Lastly, answering this question reveals a buyer’s steps to evaluate a tool. An evaluation might include security revenue, proof of value (POV), business case presentation to a budget holder, user feedback, compatibility testing with other tools, customer references, etc. Understanding the typical steps reveals what you should prepare for before engaging a customer prospect. For example, you should standardize a POV framework and success criteria before engaging buyers who typically require them.

Who is involved in evaluating a solution?

I often see founders celebrate a potential win with prospective users, who acknowledge their product is the most fantastic solution to their problems. Unfortunately, you’re not done selling at this step. Direct sales are like herding cats. Closing a deal requires revealing the relevant stakeholders in a sale and respective buying criteria and orchestrating the necessary communication between these parties to complete the sale. For example, a security stakeholder might want to hear from an internal architect how your product integrates with incumbent security monitoring systems or how it satisfies data security policies. As the salesperson, you must shepherd these interactions; otherwise, you’ll wait indefinitely for the order.

What are the required conditions for your customer to buy?

Customers acknowledge they have problems all day, but it’s another obstacle to compel them to act on these problems. Understanding the catalysts to buy tells us (a) if they’re qualified and (b) why act now. The most common explanation I hear from founders about why their deals are dragging is, “The customer has other priorities.” The catalysts describe when buyers feel an urgency to act. I’ll emphasize this point: the default mode for your buyers is not to do anything. Typically, something must be breaking in the business, or some other tactical failure is causing them to act on the problem now. Here are a few hypothetical examples:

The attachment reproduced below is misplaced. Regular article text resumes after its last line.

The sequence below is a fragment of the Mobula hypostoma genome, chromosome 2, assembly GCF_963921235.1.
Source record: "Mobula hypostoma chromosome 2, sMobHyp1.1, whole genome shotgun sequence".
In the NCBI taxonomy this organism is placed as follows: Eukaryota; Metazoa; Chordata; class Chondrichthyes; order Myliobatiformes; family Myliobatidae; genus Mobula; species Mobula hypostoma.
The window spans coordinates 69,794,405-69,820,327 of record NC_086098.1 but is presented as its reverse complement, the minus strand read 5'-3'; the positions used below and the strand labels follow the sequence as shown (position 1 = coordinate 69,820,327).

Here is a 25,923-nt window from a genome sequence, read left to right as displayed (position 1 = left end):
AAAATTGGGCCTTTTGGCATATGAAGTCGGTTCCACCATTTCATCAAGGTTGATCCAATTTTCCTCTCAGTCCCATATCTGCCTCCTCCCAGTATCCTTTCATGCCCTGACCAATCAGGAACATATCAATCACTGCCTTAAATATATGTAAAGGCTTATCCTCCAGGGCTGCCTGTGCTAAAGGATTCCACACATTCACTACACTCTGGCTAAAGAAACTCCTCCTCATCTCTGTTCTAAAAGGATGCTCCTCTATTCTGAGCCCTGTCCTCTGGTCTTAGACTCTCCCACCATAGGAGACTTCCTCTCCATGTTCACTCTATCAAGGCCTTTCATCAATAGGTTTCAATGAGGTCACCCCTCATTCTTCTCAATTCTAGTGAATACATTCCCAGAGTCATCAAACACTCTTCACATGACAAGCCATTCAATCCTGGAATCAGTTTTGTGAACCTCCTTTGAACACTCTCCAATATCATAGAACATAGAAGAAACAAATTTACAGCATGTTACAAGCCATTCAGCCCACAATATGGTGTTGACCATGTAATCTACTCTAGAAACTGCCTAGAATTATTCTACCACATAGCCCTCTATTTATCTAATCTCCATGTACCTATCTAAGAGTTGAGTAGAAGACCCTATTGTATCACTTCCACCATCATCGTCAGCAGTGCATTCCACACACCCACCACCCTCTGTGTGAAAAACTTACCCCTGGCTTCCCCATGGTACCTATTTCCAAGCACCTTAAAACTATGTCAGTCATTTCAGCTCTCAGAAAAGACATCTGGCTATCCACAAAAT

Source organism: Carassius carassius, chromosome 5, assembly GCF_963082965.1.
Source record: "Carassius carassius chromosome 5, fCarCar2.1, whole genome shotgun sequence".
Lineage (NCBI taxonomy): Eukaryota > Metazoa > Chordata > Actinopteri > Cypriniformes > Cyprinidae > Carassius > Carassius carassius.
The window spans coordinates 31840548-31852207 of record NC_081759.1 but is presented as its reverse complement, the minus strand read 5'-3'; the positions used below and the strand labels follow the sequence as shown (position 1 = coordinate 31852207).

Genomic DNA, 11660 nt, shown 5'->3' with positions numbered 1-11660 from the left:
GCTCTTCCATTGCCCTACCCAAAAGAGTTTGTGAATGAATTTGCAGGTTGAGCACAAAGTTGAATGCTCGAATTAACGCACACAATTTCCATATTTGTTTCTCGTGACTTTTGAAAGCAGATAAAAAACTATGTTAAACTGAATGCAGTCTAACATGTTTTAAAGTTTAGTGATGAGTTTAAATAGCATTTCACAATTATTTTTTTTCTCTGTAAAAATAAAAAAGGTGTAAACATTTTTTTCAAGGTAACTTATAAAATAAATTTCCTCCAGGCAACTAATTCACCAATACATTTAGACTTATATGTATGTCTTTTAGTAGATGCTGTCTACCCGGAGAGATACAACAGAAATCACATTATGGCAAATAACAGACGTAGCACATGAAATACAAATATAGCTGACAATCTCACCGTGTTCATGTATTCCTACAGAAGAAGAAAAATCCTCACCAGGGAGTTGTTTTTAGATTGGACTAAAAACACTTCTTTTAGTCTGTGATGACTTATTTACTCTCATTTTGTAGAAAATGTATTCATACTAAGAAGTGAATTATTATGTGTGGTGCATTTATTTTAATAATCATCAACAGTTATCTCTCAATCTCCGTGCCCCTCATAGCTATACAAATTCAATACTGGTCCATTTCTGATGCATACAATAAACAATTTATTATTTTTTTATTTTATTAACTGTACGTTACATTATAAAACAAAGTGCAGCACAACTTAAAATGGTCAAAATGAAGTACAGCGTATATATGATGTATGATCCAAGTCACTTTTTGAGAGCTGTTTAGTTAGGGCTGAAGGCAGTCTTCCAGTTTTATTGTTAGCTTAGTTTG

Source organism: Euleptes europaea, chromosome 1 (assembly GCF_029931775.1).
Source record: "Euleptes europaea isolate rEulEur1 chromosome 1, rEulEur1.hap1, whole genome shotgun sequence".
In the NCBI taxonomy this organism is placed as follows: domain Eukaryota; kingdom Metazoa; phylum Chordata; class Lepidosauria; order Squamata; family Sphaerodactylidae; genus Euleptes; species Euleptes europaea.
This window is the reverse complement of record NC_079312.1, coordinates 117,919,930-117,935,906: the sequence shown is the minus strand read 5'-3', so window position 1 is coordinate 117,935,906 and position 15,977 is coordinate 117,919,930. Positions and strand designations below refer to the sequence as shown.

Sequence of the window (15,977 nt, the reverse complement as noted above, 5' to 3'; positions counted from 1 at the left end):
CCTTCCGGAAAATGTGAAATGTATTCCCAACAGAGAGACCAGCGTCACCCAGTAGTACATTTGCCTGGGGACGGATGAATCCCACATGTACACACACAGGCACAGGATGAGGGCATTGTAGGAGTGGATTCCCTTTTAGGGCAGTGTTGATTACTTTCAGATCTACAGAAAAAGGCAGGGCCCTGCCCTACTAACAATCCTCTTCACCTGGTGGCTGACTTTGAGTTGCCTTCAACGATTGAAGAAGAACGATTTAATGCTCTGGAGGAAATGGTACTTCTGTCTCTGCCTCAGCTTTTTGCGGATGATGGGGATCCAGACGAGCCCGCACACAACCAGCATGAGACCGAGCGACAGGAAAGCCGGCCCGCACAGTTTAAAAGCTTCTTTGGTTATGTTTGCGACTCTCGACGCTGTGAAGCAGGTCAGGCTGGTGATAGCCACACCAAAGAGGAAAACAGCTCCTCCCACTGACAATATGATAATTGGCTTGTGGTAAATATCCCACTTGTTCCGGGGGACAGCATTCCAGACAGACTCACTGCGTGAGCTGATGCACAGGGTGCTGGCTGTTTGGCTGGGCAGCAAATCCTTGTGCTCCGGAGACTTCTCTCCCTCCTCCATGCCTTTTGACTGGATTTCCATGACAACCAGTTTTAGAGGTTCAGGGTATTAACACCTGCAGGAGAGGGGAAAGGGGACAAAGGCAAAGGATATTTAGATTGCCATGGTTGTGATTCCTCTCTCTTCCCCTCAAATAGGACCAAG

• Infrastructure software — A homegrown solution failed, causing a customer outage. Two team members maintaining this solution departed, emphasizing the need to find a new solution.
  • Sales software — A competitor consistently outperforms your customer prospect, revenue growth subsides during the previous two quarters, and the budget is capped to hire additional account executives. Sales productivity is trending downward.
  • Security software — Incidents spiked in the last two quarters, and a recent breach caused a regulatory fine and two critical customers to churn.

In all these cases, you can guarantee buyers feel compelled to act! Revealing the buying conditions also informs customer qualification: the buyers’ attributes and criteria that signal they are likely to buy. The most precious asset in startups is not capital — a competent team building a unique asset in an important category will always find investors — it’s time. Thorough qualification ensures that you maximize your return on time, and adopting a sales methodology like MEDDIC is a good starting point.

Wrapping up

Answering these questions is an iterative process. In the same way, your product will evolve on the never-ending quest for product market fit, and so will your sales process. It takes two feet to win a marathon, so focus your efforts on both feet: product development and sales.